The RBI said: India should transit to Basel III because of several reasons. By far the most important reason is that as India integrates with the rest of the world, as increasingly Indian banks go abroad and foreign banks come on to our shores, we cannot afford to have a regulatory deviation from global standards. Any deviation will hurt us both by way of perception and also in actual practice. Also, it is important that Indian banks have the cushion afforded by improved risk management systems to withstand shocks from external systems, especially as they deepen their links with the global financial system going forward.


Issues related to Basel 3 norms in Indian context

RBI has estimated that the amount needed in capital for these new requirements is  roughly 1.4 times the amount India’s banks have raised from equity and bond market in the last five years. Since India’s growth dropped to nearly 4.7% and banking sector’s NPA rose to a five-year high, hence banks will not find easy money from markets. Also in the election year, P Chindambaram has already announced he wud works towards fiscal consolidation so no capital influx from govt side either.

And considering the current CAR, private banks fare better than state banks hence it wud be more difficult fr state banks to fulfil basel norms. Also state banks are worst performers in NPA and thus weak share performance.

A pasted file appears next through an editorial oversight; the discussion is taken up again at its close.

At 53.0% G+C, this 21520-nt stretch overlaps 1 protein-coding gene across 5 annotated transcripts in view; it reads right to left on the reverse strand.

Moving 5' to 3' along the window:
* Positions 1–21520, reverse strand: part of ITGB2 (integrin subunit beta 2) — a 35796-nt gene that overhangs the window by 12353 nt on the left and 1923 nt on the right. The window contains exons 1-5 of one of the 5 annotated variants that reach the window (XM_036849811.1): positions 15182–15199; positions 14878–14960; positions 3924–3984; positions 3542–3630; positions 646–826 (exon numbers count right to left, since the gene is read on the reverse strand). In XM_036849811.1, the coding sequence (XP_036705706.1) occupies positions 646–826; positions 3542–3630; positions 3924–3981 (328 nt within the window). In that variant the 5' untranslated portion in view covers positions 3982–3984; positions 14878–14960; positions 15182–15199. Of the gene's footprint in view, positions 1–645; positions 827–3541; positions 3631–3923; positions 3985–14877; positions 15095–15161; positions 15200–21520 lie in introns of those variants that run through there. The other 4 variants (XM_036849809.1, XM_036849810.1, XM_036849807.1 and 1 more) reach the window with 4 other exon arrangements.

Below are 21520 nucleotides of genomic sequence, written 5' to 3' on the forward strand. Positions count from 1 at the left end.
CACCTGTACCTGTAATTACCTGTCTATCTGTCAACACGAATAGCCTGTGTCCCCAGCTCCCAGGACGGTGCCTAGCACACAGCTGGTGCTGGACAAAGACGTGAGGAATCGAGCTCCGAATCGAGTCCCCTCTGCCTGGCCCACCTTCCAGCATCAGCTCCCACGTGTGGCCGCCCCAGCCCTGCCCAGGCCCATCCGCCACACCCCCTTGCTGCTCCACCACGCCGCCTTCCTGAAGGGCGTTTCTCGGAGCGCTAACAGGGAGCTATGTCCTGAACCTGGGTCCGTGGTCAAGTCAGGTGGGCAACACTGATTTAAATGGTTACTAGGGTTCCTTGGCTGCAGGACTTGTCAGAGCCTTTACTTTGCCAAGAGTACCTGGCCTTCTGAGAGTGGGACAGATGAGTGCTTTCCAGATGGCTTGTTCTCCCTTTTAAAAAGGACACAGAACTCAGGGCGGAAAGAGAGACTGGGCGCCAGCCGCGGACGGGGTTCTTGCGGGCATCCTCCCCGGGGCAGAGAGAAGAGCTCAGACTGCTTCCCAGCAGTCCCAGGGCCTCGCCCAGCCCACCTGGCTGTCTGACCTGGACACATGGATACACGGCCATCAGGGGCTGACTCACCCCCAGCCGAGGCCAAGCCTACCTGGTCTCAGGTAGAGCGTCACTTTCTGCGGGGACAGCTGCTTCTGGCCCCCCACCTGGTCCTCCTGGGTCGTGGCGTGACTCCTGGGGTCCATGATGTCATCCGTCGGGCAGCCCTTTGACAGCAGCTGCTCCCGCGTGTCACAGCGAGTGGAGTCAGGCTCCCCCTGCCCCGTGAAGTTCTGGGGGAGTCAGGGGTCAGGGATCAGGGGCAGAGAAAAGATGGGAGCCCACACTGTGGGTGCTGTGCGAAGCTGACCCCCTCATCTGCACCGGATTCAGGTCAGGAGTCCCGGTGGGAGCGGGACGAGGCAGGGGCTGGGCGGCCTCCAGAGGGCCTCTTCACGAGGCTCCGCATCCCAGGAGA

GoI is aware of the funding crunch its state banks face. To ease the pressure govt and RBI have floated the idea of setting up a financial holding company that raises capital and inject into state banks. The holding company can issue bonds to local and international markets and thus simplifying the capital injection process. But the problem with this idea is rating agencies consider bonds issued from a holding company as subordinate to the bonds issued directly by banks.


Possible solutions ahead for India


One way to reduce the amount of capital its state banks need would be to consolidate weaker banks with stronger ones. This would leave more funding from both international and local capital markets. Also govt capital injection share for each bank will be more in this case. However, some experts believe it offers sizeable risks. A bank buying a peer with a lot of bad loans or weak capital ratio would have to raise additional capital on top of cost of the acquisition and its own rising  BASEL-3 related capital needs. It is likely to be a complex process. It can make or break a merged bank’s ability to raise capital.


Thus the best possible solution is the most painful: the RBI and govt should compel the banks to take control of bad loans (NPAs). They should be forced to select borrowers based on proper due diligence and not on relationships.

Govt also need to learn the lessons, It likes to lean on its pet banks to lend to systematically imp sectors such as agriculture and trading and then to not chase the debtors for prompt repayment. If govt allows banks to assess risk before offering money it wud be good fr that industry in becoming more efficient as well for bank in reducing its NPAs.


And also slow govt policy machinery has led to poor output from these industries who have taken loans, thus no output has led to no repayment of loans. Govt needs to look into this aspect as well.


Basel 3 norms have highlighted the shady Indian state bank practices but it also offers a rare opportunity for govt. To instil fiscal discipline into its banking institutions and India should seize it. 


1 comment:

  1. Basel 3 should be obeyed by Indian banks by 31 march 2019 ( not 2018)
    Please correct this fact as many are taking photocopies of ur article

    ReplyDelete